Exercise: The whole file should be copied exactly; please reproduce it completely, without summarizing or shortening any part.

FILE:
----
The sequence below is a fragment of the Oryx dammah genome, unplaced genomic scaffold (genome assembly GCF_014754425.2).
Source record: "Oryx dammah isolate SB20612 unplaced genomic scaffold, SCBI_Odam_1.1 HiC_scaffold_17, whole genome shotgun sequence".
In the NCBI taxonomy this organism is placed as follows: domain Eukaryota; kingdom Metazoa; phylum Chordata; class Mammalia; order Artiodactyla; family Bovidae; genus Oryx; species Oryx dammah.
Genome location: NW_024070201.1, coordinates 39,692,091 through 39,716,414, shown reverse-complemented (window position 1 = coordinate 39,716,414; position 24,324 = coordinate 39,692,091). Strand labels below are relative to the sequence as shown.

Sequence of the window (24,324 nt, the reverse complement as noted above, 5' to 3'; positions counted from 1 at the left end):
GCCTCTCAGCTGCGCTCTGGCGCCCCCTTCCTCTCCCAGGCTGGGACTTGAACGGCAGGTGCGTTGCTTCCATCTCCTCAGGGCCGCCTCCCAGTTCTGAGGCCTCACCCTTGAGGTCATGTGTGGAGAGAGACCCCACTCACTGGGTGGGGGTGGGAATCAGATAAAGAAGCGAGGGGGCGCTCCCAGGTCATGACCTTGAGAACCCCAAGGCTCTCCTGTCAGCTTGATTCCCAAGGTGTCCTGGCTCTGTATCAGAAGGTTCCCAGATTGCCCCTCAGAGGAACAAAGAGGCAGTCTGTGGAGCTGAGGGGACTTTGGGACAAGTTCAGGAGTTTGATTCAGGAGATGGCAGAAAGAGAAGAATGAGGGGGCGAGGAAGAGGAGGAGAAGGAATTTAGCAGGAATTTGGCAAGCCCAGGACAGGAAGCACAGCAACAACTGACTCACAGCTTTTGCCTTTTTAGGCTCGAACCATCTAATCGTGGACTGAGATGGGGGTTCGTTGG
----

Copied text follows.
The sequence below is a fragment of the Oryx dammah genome, unplaced genomic scaffold (genome assembly GCF_014754425.2).
Source record: "Oryx dammah isolate SB20612 unplaced genomic scaffold, SCBI_Odam_1.1 HiC_scaffold_17, whole genome shotgun sequence".
In the NCBI taxonomy this organism is placed as follows: domain Eukaryota; kingdom Metazoa; phylum Chordata; class Mammalia; order Artiodactyla; family Bovidae; genus Oryx; species Oryx dammah.
Genome location: NW_024070201.1, coordinates 39,692,091 through 39,716,414, shown reverse-complemented (window position 1 = coordinate 39,716,414; position 24,324 = coordinate 39,692,091). Strand labels below are relative to the sequence as shown.

Sequence of the window (24,324 nt, the reverse complement as noted above, 5' to 3'; positions counted from 1 at the left end):
GCCTCTCAGCTGCGCTCTGGCGCCCCCTTCCTCTCCCAGGCTGGGACTTGAACGGCAGGTGCGTTGCTTCCATCTCCTCAGGGCCGCCTCCCAGTTCTGAGGCCTCACCCTTGAGGTCATGTGTGGAGAGAGACCCCACTCACTGGGTGGGGGTGGGAATCAGATAAAGAAGCGAGGGGGCGCTCCCAGGTCATGACCTTGAGAACCCCAAGGCTCTCCTGTCAGCTTGATTCCCAAGGTGTCCTGGCTCTGTATCAGAAGGTTCCCAGATTGCCCCTCAGAGGAACAAAGAGGCAGTCTGTGGAGCTGAGGGGACTTTGGGACAAGTTCAGGAGTTTGATTCAGGAGATGGCAGAAAGAGAAGAATGAGGGGGCGAGGAAGAGGAGGAGAAGGAATTTAGCAGGAATTTGGCAAGCCCAGGACAGGAAGCACAGCAACAACTGACTCACAGCTTTTGCCTTTTTAGGCTCGAACCATCTAATCGTGGACTGAGATGGGGGTTCGTTGG